For the past 10 years, Taiwan's politics has been dominated by the struggle between the Kuomintang (or Nationalists or KMT, leader of the Blue Coalition), and the Democratic People's Party (or DPP, leader of the Green Coalition), as well as the DPP's slight edge in parliamentary seats and ownership of the executive.
But that's all about to change. The struggle now seems a thing of the past; the Taiwanese people have handed the KMT a resounding victory in this month's parliamentary elections. The KMT will have 81 of the parliament's 113 seats, where the DPP's share has been cut down to 27.
What does this mean for future policy? The KMT is the old party of Generalissimo Chiang Kai-Shek, but since holding its first elections in the 1980's, has remained steadfast in promoting eventual reunification with the Mainland, and has sought stronger economic and political ties with Beijing. The DPP, and Green Coalition overall, supports Taiwanese independence, and has worked to try to politically isolate Taiwan from Beijing's grasp.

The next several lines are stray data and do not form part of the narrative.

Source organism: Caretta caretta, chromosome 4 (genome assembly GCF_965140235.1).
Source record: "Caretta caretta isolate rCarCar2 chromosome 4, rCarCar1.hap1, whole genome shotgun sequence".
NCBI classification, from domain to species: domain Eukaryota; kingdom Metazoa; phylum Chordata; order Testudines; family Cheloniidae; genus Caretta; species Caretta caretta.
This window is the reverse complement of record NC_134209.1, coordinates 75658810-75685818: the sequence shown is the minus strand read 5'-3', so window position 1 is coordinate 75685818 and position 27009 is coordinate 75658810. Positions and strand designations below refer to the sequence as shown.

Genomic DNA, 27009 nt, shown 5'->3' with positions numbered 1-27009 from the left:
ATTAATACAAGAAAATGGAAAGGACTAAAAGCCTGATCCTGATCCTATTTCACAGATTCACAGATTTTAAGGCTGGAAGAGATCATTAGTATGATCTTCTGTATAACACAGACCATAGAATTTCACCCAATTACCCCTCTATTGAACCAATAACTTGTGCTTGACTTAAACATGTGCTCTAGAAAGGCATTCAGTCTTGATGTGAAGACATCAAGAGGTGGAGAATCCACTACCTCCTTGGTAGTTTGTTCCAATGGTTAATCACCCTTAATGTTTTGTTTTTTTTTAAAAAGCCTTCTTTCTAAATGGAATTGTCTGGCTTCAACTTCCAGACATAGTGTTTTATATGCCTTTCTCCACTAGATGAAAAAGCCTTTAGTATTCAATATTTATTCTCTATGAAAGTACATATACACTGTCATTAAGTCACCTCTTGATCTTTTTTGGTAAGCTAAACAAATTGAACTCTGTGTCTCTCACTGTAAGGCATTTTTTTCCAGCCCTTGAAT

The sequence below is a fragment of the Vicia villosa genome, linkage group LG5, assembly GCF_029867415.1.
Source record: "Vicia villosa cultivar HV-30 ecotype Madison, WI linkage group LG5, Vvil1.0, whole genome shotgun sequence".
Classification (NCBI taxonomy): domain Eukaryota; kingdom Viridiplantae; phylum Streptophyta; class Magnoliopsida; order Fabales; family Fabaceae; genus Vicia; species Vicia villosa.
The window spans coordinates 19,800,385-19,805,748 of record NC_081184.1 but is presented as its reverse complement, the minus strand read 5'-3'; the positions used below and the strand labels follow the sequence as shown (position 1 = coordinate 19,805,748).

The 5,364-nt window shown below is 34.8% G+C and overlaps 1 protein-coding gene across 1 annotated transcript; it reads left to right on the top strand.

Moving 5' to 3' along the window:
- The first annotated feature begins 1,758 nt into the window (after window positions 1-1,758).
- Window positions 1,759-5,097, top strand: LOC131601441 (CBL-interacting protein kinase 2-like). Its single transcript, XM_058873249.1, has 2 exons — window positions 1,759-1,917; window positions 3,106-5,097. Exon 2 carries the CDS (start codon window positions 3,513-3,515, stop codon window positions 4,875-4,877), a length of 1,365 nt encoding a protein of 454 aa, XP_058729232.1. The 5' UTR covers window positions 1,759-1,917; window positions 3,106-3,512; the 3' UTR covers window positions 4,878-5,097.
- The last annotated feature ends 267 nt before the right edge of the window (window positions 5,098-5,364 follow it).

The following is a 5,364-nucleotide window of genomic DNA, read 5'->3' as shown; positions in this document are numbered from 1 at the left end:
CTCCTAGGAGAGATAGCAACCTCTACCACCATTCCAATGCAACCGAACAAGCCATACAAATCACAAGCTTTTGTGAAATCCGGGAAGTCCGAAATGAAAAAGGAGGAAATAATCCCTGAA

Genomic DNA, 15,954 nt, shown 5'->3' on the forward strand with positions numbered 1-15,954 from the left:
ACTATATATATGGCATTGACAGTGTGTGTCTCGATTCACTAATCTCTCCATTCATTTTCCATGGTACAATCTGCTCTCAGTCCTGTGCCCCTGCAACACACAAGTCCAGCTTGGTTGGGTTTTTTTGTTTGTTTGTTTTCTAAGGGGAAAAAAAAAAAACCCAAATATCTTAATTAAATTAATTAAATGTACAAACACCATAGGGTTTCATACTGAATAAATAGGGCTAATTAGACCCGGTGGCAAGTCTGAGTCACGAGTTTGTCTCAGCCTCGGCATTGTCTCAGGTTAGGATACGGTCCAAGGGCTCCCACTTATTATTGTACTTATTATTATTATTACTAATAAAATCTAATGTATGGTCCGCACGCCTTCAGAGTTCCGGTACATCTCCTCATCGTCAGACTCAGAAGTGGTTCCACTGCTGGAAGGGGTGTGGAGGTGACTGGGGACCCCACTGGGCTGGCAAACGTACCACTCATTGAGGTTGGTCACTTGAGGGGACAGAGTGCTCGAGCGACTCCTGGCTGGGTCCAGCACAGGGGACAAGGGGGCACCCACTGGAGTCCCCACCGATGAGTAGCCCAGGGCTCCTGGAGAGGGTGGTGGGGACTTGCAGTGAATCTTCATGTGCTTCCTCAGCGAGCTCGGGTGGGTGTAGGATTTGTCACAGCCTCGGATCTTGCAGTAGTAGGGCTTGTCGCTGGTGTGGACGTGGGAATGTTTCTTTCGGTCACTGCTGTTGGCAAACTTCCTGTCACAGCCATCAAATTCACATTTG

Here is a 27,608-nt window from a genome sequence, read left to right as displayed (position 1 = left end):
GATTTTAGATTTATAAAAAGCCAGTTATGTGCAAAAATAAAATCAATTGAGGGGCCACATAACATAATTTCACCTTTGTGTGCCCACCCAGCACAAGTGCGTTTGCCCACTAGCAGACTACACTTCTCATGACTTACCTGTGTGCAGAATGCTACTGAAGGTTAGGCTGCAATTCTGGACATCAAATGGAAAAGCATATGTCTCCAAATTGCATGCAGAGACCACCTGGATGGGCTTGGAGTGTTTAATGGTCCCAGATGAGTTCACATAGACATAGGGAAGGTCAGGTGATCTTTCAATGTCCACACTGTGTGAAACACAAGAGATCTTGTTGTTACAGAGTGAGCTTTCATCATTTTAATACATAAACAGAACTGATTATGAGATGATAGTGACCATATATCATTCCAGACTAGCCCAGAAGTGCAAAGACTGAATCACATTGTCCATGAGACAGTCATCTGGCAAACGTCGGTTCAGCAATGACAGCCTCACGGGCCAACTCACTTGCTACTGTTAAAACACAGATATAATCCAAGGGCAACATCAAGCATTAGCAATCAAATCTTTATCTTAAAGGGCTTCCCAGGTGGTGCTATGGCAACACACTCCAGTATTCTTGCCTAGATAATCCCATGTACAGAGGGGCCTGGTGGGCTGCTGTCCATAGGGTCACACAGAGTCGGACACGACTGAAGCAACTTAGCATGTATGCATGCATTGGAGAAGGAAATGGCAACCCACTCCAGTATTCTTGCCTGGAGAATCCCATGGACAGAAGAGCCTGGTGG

But the past 10 years have marked explosive growth for the Mainland's economy... and a mere puttering for the island of Taiwan. Chen Shui-Bian's pro-independence policies and aggressive saber-rattling have been seen by many in Taiwan as highly provocative to an increasingly powerful Mainland; one that, many feel, has a fully legitimate claim of sovereignty over Taiwan.
The KMT's landslide victory this month shows that the Taiwanese people hope for both greater economic growth and greater cooperation with Beijing, and perhaps sooner-than-thought reunification.
For the United States, a Taiwan that hopes for reunification will be a Taiwan that will begin to shed its close ties with Washington. Arms deals will shrink in time. US Gunboat Diplomacy in the Taiwan Straits area may never happen again. But most importantly, near-reunification and reunification mean that China and the United States will shed their most divisive point of contention--Taiwan will simply no longer be an issue for the two nations to quarrel over.
At that point, the US and China may be able to work a little harder at getting along.